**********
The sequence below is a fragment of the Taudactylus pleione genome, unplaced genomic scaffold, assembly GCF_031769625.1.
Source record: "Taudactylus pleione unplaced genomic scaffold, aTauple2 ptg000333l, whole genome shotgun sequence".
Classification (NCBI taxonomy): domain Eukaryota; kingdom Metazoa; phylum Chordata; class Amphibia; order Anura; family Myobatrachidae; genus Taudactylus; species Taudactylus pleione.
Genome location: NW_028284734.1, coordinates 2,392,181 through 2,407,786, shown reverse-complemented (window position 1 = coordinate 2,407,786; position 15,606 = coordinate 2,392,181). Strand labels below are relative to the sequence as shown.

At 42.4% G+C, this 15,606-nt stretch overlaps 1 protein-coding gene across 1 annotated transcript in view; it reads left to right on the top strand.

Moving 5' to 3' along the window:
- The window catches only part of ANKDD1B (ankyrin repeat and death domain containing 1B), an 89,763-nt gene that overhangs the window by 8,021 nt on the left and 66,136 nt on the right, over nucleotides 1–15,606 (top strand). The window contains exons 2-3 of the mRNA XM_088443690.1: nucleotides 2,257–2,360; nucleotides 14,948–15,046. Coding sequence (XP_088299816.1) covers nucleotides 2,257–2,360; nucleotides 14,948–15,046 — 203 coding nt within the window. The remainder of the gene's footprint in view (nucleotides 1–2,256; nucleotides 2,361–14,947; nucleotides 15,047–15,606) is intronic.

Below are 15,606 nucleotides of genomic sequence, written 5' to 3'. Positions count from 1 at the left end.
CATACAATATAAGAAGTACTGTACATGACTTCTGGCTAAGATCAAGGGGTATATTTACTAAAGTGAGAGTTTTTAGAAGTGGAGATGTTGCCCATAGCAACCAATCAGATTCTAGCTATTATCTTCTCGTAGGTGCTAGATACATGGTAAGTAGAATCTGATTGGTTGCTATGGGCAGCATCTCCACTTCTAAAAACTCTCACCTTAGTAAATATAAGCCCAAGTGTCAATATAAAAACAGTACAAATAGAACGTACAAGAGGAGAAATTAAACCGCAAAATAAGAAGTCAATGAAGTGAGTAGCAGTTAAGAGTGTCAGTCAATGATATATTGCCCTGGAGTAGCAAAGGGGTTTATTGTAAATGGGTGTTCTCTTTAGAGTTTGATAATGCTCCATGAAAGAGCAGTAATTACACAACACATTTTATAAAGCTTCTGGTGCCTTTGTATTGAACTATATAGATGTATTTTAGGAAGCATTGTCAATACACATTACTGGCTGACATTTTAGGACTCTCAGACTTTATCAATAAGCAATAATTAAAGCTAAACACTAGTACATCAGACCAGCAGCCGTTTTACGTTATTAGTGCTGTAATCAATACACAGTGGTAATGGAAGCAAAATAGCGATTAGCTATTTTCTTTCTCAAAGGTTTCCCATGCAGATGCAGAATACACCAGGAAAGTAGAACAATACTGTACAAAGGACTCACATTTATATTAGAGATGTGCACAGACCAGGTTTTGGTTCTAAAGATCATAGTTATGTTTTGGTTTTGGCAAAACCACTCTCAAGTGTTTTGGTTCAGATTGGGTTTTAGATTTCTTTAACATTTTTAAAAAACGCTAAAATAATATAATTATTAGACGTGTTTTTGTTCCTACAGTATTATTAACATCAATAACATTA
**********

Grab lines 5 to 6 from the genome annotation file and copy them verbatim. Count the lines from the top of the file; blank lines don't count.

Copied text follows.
At 42.4% G+C, this 15,606-nt stretch overlaps 1 protein-coding gene across 1 annotated transcript in view; it reads left to right on the top strand.

Moving 5' to 3' along the window: